Promissory estoppel is an equitable doctrine in which the promisee who relied upon a reasonable promise who has subsequently suffered loss may recover damages from the promisor
Faith Richardson was born in 1934; married at the age of 19 and had four daughters, Gloria, Vicki, Grace and Fiona.
Following the death of her ex-husband in 2010, Faith sold property she owned in South Grafton and commenced living with her daughter Fiona’s family at a rental property in Orange.
Fiona and her husband John have three children: twins born in 1999 and a daughter born in 2009.
In late 2011 Fiona and John purchased a property in Orange (”the property”) for $470,000, of which Faith contributed $220,000 pursuant to a Deed of Family Arrangement (“the Deed”).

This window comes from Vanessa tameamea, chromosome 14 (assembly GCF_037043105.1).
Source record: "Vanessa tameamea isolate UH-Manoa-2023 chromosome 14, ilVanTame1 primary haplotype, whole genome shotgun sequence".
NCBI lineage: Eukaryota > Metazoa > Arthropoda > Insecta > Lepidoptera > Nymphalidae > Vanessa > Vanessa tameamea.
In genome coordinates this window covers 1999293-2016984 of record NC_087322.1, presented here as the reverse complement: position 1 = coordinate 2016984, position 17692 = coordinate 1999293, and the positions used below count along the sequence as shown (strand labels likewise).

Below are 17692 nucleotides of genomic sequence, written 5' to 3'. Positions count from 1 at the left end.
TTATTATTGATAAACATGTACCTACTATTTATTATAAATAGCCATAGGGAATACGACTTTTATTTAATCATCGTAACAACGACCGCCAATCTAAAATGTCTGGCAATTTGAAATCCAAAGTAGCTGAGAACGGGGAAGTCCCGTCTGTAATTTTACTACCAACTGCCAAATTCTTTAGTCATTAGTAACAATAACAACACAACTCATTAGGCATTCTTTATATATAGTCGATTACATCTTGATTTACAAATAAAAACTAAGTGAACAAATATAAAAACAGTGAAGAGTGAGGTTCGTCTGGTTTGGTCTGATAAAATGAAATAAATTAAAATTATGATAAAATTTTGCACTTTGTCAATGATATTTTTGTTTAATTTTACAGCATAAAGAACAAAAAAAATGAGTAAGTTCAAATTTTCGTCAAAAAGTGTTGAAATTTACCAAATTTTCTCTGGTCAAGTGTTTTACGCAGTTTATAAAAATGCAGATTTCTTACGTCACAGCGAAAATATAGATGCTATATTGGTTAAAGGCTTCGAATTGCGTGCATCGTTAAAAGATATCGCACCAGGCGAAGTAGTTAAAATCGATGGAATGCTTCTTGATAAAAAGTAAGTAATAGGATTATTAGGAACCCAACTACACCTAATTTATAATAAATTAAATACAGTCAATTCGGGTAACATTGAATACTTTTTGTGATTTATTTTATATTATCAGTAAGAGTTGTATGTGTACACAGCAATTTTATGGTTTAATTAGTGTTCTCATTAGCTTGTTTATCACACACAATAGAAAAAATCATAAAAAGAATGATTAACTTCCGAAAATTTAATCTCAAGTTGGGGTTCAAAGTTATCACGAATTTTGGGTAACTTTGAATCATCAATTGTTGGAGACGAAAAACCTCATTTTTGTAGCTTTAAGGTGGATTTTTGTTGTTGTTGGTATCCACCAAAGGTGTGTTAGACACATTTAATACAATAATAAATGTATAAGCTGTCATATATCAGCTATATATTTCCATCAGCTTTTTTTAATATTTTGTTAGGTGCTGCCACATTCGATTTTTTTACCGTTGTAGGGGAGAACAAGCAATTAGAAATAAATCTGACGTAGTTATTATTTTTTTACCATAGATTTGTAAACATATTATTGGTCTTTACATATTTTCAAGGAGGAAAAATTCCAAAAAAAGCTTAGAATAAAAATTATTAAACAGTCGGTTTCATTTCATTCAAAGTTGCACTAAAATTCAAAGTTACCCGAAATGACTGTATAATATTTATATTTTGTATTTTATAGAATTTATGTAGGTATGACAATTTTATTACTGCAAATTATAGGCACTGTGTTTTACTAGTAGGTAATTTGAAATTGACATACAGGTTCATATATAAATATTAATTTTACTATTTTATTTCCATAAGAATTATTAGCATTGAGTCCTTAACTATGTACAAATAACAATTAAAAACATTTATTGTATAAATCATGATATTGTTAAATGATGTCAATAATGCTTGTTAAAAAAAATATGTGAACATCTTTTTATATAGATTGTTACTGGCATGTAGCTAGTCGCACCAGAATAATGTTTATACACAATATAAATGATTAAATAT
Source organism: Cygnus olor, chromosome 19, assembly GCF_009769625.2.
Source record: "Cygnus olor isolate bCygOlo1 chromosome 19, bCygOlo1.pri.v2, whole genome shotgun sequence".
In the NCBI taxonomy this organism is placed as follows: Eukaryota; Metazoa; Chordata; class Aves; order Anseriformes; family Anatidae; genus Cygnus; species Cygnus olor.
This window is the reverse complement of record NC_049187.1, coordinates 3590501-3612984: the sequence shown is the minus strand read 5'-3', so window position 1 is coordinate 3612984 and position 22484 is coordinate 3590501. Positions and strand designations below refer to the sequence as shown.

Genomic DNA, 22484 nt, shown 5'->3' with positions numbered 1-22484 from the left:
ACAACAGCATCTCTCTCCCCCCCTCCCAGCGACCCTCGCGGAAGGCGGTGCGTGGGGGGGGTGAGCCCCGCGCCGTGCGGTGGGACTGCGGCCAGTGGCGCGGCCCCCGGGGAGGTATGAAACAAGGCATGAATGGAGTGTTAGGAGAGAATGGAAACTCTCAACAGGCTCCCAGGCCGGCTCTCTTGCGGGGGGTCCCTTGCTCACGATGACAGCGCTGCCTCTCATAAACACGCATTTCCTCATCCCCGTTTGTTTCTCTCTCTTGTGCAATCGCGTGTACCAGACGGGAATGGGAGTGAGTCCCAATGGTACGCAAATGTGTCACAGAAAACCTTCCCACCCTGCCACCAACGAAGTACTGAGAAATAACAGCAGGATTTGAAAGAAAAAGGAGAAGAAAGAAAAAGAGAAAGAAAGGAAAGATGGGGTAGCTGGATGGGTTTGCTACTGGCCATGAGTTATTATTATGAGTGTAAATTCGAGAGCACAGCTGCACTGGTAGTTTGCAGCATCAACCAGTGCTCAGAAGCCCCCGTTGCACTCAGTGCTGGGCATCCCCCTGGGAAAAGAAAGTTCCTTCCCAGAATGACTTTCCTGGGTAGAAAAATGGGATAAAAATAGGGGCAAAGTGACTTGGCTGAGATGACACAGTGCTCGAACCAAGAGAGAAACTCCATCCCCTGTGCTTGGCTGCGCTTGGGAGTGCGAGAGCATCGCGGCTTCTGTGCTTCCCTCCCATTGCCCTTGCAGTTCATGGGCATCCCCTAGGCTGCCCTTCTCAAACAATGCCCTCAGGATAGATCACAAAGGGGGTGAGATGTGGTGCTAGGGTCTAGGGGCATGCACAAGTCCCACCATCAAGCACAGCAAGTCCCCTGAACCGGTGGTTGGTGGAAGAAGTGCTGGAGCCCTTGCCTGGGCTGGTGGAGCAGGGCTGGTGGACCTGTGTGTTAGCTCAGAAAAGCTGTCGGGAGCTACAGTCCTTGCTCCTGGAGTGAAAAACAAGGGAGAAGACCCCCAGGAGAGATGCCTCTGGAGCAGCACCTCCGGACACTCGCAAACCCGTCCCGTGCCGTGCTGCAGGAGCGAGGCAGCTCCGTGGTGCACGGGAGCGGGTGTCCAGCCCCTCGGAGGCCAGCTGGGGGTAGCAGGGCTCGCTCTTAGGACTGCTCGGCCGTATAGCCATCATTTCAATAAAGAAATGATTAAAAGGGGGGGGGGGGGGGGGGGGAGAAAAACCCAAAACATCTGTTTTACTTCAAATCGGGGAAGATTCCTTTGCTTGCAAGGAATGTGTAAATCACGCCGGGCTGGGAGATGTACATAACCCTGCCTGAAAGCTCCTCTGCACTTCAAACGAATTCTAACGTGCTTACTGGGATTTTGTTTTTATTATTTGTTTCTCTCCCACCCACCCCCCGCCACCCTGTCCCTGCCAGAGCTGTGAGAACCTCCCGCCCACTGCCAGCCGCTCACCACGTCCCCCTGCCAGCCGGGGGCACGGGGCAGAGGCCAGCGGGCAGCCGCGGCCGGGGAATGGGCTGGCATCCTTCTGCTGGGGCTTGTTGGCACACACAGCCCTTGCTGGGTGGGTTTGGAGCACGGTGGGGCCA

The Deed conditionally gave $220,000 to Fiona and John to assist them to purchase the property. By the Deed, Fiona and John undertook to care for Faith, allow her to live with them and to fund her transition to an aged person’s unit or care facility when necessary.
Fiona and John subsequently sold the property purchasing a new property about 25 kilometres outside of Orange. Faith argued that this move occurred without her consent. After initially moving with Fiona and John; Faith later moved out and has not returned to live there.
Faith commenced action against Fiona and John seeking the return of $220,000, arguing it was a “conditional gift”
At first instance the Court held that not only did Faith agree to the move, she was enthusiastic about it; therefore Faith was estopped from making the claim, and was not entitled to the return of her “conditional gift”, nor to the higher amount of $345,000 to which she alleged her original contributions had grown by reason of Fiona and John’s investment in the Orange property.
On appeal Faith’s submissions were dismissed unanimously by the Supreme Court of NSW.